It was rare for such youngsters to attend school, but the right sort of bribe could open any door, and Anne had given him the last of her money—a substantial amount—and advised him to use it for expenses.  The children would be reared in stable situations.  They’d be fed and sheltered and educated.  They’d be fine.

Wouldn’t they?

Etherton pointed to Sissy and told the Wilsons’ daughter, “You take her.”  Then he pointed at the twins and told Mr. Wilson, “And you and your wife take them.  You have your instructions, yes?”

The three Wilsons nodded as Bryce frowned and asked, “Where are they going?”

“They’re going with Mr. and Mrs. Wilson for a bit,” Etherton claimed.  “You’ll come with me.”

“No, I can’t allow it.”  Bryce sounded very much like the little lord he was.  “Mother wants me to watch over them.  How can I if we’re separated?”

“You’ll see them again very soon.”  Etherton hoped the statement was true, but figured it probably wasn’t.

It had all happened so fast—Julian’s death, Anne’s arrest and trial—almost as if Julian’s father had orchestrated the swift resolution.  Matters were still unsettled, and Etherton couldn’t guess when they would calm, when he could stop peeking over his shoulder.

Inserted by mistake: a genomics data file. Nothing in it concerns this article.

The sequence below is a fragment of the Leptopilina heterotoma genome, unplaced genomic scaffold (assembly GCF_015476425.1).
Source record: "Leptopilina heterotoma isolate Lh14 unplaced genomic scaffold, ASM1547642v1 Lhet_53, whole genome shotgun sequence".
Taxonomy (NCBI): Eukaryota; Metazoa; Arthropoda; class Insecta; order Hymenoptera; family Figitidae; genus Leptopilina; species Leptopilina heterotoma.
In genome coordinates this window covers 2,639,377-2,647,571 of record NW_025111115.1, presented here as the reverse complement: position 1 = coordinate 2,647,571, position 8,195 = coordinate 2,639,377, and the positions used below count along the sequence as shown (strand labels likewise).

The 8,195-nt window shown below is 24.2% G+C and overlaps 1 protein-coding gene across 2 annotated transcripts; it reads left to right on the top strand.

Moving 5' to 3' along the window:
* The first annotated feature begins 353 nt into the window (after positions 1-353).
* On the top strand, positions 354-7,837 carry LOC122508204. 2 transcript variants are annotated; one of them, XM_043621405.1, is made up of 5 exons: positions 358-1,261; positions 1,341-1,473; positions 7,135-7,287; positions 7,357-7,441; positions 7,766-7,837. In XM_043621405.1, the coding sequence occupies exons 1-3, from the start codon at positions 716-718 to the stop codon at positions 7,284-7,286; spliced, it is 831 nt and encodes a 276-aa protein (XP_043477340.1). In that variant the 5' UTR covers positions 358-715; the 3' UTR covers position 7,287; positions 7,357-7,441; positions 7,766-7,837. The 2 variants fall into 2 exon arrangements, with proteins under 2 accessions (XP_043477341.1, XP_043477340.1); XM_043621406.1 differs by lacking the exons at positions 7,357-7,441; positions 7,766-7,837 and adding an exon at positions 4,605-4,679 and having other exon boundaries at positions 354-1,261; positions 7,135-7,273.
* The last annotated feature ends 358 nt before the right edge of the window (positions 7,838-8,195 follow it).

“When will I see them?” Bryce sternly demanded.  “When?”

“Tomorrow,” Etherton lied.

The entire morning had been too awful, and he gestured to the Wilsons to hurry away, desperate for the horrid interval to be over.  He had no idea how to deal with such misery, with shrieking, fretful children who were too young to comprehend what had destroyed them.  Would they ever comprehend it?

Mrs. Wilson’s daughter picked up Sissy, and she started to scream and weep.  She reached out to Bryce, her plump hands beseeching.  Bryce clasped hold and shouted for the woman to put Sissy down, but Sissy was yanked away.